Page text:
• the ability to bring together and flexibly apply knowledge to characterise, analyse and solve a wide range of problems
  • an understanding of the balance between the complexity / accuracy of the mathematical / statistical models used and the timeliness of the delivery of the solution.


  • the ability to effectively communicate both technical and non-technical material in a range of forms (written, electronic, graphic, oral), and to tailor the style and means of communication to different audiences.  Of particular interest is the ability to explain technical material, without unnecessary jargon, to lay persons such as the general public or line managers.

Information literacy

  • the ability to locate and use data and information and evaluate its quality with respect to its authority and relevance.

Course Learning Outcomes (CLOs)

On completion of this course you should be able to:

  1. Analyse past patterns in time series data and develop appropriate models for forecasting;
  2. Estimate forecasting models using R software
  3. Apply methods of forecasting to practical problems including assessing forecast accuracy and criticising the results to enhance forecasting performance;
  4. Demonstrate practical experience by having been exposed to problems based on real data
  5. Prepare oral and written reports on a forecasting model and its accuracy in terms that would allow a non-expert to make business plans and decisions.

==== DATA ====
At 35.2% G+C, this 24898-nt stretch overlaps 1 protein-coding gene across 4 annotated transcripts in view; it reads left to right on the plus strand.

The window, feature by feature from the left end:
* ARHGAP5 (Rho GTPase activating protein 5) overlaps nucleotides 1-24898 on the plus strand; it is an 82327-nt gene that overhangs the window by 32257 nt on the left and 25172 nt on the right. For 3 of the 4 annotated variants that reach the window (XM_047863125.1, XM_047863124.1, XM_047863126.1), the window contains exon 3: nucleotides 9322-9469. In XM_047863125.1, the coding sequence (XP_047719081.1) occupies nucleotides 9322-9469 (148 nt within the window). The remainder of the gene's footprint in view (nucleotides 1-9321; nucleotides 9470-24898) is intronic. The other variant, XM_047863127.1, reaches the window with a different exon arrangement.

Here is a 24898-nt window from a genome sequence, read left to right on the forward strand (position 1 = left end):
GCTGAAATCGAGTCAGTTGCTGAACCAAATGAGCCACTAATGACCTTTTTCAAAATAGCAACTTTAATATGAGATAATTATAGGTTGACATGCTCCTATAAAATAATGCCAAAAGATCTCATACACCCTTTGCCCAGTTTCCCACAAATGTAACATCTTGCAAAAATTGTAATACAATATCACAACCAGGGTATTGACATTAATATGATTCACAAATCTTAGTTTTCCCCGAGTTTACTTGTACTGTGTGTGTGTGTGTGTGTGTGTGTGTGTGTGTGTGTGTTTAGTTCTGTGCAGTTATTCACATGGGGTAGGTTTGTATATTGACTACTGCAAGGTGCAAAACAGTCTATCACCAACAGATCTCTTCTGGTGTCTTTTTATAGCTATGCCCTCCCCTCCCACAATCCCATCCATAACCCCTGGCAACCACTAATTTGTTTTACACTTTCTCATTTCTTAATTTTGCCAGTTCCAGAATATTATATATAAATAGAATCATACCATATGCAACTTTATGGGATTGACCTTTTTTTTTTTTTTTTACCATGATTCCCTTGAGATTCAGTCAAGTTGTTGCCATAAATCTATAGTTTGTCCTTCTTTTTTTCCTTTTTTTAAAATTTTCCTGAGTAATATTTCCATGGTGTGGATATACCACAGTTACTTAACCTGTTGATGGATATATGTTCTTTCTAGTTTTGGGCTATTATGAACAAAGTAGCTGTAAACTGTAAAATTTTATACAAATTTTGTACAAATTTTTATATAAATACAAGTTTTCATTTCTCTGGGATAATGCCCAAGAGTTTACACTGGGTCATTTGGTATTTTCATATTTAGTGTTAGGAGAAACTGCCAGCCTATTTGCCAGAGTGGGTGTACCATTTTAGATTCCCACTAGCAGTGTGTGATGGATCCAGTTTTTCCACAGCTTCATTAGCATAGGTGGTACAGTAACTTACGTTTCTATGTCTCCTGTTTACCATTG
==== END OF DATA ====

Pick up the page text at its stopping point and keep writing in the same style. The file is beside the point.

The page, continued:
Overview of Learning Activities

Learning activities of the course include blended online and face to face lectures and practice sessions where you will apply the methodology covered in the lectures. Face-to-face class time will be divided into two parts. In the first part, methodological aspects of contents will be illustrated with facilitated demonstrations, and then, students will apply the methodology over the real datasets and discuss analysis results to foster their understanding. Students will work in small groups or pairs in the practice sessions.

Exponential smoothing approaches, regression methods for time series data, seasonal and non-seasonal ARIMA models and model selection procedures will be covered in the lectures. You will apply contents of each week to analyse real data using R software. Assessment will be through a mixture of assignments, a project and exams.

Overview of Learning Resources

A prescribed textbook will be used throughout the semester. A list of recommended textbooks for this course will also be provided on the Canvas shell and course website as well.

All course materials, including lecture notes, practical exercises, datasets, and assignments will be posted on Canvas and will also be available over a separate course website.


Library Subject Guide for Mathematics & Statistics

Overview of Assessment

Assessment Tasks:


Assessment Task 1: Assignments

Weighting 50%

This assessment task supports CLOs 1, 2, 3, 4, and 5

Assessment Task 2: Project

Weighting 50%

This assessment task supports CLO 1, 2, 3, 4, and 5.